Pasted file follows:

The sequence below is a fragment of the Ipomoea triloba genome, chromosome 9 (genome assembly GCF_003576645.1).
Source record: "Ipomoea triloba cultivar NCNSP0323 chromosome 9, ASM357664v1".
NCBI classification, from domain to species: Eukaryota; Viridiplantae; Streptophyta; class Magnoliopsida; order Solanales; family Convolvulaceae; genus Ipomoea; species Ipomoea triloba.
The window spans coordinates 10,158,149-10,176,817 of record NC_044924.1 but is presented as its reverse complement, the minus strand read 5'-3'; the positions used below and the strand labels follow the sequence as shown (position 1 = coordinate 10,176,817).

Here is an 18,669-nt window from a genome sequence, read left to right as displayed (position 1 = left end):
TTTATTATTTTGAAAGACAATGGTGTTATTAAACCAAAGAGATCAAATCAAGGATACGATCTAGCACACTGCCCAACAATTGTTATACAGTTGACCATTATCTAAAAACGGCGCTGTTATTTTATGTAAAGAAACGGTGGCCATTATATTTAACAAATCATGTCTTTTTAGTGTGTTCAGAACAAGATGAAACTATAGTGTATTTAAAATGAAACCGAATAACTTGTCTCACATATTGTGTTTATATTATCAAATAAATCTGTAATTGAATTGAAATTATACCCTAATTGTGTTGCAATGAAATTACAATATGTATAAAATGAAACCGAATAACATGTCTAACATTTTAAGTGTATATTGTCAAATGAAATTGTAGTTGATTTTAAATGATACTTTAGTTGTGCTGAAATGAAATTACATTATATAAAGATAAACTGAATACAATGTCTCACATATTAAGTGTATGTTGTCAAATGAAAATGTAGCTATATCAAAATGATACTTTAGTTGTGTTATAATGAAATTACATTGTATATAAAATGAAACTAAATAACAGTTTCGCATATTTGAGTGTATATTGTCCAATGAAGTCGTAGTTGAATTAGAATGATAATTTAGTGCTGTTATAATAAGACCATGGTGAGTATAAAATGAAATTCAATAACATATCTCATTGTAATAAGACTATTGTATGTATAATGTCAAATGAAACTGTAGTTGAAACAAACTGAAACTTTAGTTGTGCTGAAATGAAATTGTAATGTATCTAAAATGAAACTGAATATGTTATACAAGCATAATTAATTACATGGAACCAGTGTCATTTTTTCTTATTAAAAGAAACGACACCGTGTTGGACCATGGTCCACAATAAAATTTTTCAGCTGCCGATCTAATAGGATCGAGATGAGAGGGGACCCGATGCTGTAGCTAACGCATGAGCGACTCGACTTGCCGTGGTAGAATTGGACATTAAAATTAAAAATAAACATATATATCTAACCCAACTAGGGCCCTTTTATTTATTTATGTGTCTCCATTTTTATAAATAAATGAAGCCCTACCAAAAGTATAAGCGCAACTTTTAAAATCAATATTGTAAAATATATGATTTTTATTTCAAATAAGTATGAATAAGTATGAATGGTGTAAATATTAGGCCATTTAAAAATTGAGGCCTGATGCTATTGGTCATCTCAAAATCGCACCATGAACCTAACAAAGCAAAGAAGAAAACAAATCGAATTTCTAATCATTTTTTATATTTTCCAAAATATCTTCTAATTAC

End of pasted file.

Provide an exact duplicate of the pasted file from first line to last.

The sequence below is a fragment of the Ipomoea triloba genome, chromosome 9 (genome assembly GCF_003576645.1).
Source record: "Ipomoea triloba cultivar NCNSP0323 chromosome 9, ASM357664v1".
NCBI classification, from domain to species: Eukaryota; Viridiplantae; Streptophyta; class Magnoliopsida; order Solanales; family Convolvulaceae; genus Ipomoea; species Ipomoea triloba.
The window spans coordinates 10,158,149-10,176,817 of record NC_044924.1 but is presented as its reverse complement, the minus strand read 5'-3'; the positions used below and the strand labels follow the sequence as shown (position 1 = coordinate 10,176,817).

Here is an 18,669-nt window from a genome sequence, read left to right as displayed (position 1 = left end):
TTTATTATTTTGAAAGACAATGGTGTTATTAAACCAAAGAGATCAAATCAAGGATACGATCTAGCACACTGCCCAACAATTGTTATACAGTTGACCATTATCTAAAAACGGCGCTGTTATTTTATGTAAAGAAACGGTGGCCATTATATTTAACAAATCATGTCTTTTTAGTGTGTTCAGAACAAGATGAAACTATAGTGTATTTAAAATGAAACCGAATAACTTGTCTCACATATTGTGTTTATATTATCAAATAAATCTGTAATTGAATTGAAATTATACCCTAATTGTGTTGCAATGAAATTACAATATGTATAAAATGAAACCGAATAACATGTCTAACATTTTAAGTGTATATTGTCAAATGAAATTGTAGTTGATTTTAAATGATACTTTAGTTGTGCTGAAATGAAATTACATTATATAAAGATAAACTGAATACAATGTCTCACATATTAAGTGTATGTTGTCAAATGAAAATGTAGCTATATCAAAATGATACTTTAGTTGTGTTATAATGAAATTACATTGTATATAAAATGAAACTAAATAACAGTTTCGCATATTTGAGTGTATATTGTCCAATGAAGTCGTAGTTGAATTAGAATGATAATTTAGTGCTGTTATAATAAGACCATGGTGAGTATAAAATGAAATTCAATAACATATCTCATTGTAATAAGACTATTGTATGTATAATGTCAAATGAAACTGTAGTTGAAACAAACTGAAACTTTAGTTGTGCTGAAATGAAATTGTAATGTATCTAAAATGAAACTGAATATGTTATACAAGCATAATTAATTACATGGAACCAGTGTCATTTTTTCTTATTAAAAGAAACGACACCGTGTTGGACCATGGTCCACAATAAAATTTTTCAGCTGCCGATCTAATAGGATCGAGATGAGAGGGGACCCGATGCTGTAGCTAACGCATGAGCGACTCGACTTGCCGTGGTAGAATTGGACATTAAAATTAAAAATAAACATATATATCTAACCCAACTAGGGCCCTTTTATTTATTTATGTGTCTCCATTTTTATAAATAAATGAAGCCCTACCAAAAGTATAAGCGCAACTTTTAAAATCAATATTGTAAAATATATGATTTTTATTTCAAATAAGTATGAATAAGTATGAATGGTGTAAATATTAGGCCATTTAAAAATTGAGGCCTGATGCTATTGGTCATCTCAAAATCGCACCATGAACCTAACAAAGCAAAGAAGAAAACAAATCGAATTTCTAATCATTTTTTATATTTTCCAAAATATCTTCTAATTAC